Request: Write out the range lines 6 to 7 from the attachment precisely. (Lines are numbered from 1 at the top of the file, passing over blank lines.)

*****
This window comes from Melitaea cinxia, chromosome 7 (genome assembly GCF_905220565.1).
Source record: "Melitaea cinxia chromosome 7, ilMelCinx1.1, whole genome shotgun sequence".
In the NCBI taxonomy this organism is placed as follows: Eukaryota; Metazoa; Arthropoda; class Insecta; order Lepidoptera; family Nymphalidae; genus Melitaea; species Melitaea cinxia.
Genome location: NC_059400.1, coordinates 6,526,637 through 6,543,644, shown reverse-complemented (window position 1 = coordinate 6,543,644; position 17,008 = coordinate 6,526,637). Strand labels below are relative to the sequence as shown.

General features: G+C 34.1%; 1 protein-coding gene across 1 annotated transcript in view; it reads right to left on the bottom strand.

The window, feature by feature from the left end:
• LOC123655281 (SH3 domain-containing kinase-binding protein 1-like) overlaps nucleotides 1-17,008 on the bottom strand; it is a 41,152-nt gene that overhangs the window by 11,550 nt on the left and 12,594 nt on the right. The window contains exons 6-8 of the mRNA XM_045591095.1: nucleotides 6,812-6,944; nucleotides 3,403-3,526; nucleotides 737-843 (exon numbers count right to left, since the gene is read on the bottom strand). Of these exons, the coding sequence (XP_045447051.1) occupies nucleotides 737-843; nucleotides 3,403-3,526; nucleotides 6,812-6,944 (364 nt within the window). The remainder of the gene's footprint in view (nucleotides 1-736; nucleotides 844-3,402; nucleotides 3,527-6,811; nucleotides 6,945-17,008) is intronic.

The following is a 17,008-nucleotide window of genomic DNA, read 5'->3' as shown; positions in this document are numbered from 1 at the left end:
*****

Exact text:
The window, feature by feature from the left end:
• LOC123655281 (SH3 domain-containing kinase-binding protein 1-like) overlaps nucleotides 1-17,008 on the bottom strand; it is a 41,152-nt gene that overhangs the window by 11,550 nt on the left and 12,594 nt on the right. The window contains exons 6-8 of the mRNA XM_045591095.1: nucleotides 6,812-6,944; nucleotides 3,403-3,526; nucleotides 737-843 (exon numbers count right to left, since the gene is read on the bottom strand). Of these exons, the coding sequence (XP_045447051.1) occupies nucleotides 737-843; nucleotides 3,403-3,526; nucleotides 6,812-6,944 (364 nt within the window). The remainder of the gene's footprint in view (nucleotides 1-736; nucleotides 844-3,402; nucleotides 3,527-6,811; nucleotides 6,945-17,008) is intronic.